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Purchasing Practices In Pro AV

Exclusive research on the purchase plans and buying behaviors of AV professionals.

How do pro AV professionals purchase products? Exclusive research — presented by Pro AV magazine and conducted by independent research firm Paramount Research — reveals what vertical markets are the hottest, who really makes the purchasing decisions, and which products they plan to purchase in the next 12 months. Find out the most critical factors for selecting products and what factors contribute to the decision to drop a product line. Crafted to provide detailed information on purchasing practices in the pro AV industry, results of this research will help you benchmark your decisions against your peers.


What type of organization do you work for?

The majority of respondents (63 percent) identify their organizations as a contractor, but only one in six or 15 percent describe their organization as a dealer. This is consistent with the well-documented (and much discussed) trend of moving away from “box sales” toward service-oriented integration and installation firms. For our survey, the description “contractor” includes systems integrators and designers/installers of audio, video, and security systems.

What is your primary job function?

Nearly 70 percent of the respondents work in executive management, which includes technology/engineering management and staff. A total of 94 percent of Pro AV readers purchase all or some of the products used in their jobs or recommend products to others. These findings may be related to several basic traits of the typical pro AV firm. Most firms are fairly small — an average of 32 employees. In smaller firms, people wear many hats, and management is likely to have “risen from the trenches” and continues to be involved in day-to-day design and technical work.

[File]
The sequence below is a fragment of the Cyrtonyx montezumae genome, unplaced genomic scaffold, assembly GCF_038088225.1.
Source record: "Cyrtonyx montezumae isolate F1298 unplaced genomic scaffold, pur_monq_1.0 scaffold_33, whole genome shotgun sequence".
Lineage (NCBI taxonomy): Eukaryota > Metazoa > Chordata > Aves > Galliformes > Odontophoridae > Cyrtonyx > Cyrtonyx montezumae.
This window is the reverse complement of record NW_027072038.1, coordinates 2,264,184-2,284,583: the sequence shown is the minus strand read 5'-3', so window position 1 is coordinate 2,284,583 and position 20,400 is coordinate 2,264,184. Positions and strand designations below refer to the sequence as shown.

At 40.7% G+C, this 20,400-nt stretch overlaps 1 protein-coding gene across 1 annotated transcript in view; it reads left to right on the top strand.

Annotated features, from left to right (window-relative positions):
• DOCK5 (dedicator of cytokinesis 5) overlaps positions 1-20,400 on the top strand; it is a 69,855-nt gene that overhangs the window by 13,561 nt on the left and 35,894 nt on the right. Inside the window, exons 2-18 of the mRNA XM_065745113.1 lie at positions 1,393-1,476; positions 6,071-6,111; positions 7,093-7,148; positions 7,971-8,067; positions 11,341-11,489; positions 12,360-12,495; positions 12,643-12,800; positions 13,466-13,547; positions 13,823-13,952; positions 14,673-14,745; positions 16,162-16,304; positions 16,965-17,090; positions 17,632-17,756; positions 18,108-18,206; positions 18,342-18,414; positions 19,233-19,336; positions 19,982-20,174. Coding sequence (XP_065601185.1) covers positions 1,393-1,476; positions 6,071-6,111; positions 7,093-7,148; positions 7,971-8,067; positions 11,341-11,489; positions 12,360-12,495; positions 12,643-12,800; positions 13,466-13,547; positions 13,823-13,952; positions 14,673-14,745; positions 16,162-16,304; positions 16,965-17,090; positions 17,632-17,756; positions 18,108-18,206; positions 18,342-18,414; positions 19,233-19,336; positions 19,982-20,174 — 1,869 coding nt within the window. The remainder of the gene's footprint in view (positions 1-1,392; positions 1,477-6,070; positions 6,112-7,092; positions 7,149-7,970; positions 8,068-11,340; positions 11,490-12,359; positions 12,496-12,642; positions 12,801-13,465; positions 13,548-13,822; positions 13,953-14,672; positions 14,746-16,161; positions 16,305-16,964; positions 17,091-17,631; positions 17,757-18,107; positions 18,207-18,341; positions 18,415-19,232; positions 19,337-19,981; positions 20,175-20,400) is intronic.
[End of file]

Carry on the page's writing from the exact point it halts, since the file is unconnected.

How does your business break down?

Overall, the largest percentage (48 percent) of contractors' business comes from new installs, with another 20 percent contributed by upgrades and retrofits. Only (14 percent) comes from equipment sales and slightly less (13 percent) from equipment rentals. However, business focus varied based on the type of respondent. For example, while contractors generate the largest portion of their business from new installs, dealers (39 percent), distributors (73 percent), and manufacturers/manufacturers' reps (68 percent), indicated more of their business comes from equipment sales. The largest percentage of business for rental & staging companies comes from equipment rentals (76 percent), indicating that these types of organizations may be the most “single-market” focused among our industry (although this too may be changing).

What is your primary vertical market?

When Pro AV readers list their primary and secondary vertical markets, corporate business ranks highest (74 percent), followed by education (59 percent). What's more significant is that all respondents selected multiple secondary markets, indicating that there is no such thing as “specialization” in pro AV. Respondents who reported education as their primary vertical market are most likely to indicate corporate (74 percent), government (74 percent), and house of worship (61 percent) as their secondary markets. Those who indicated corporate as their primary market are most likely to also work in education (70 percent) and/or government (60 percent). What is clear from these findings is that with few exceptions, the pro AV industry encompasses multiple market segments.

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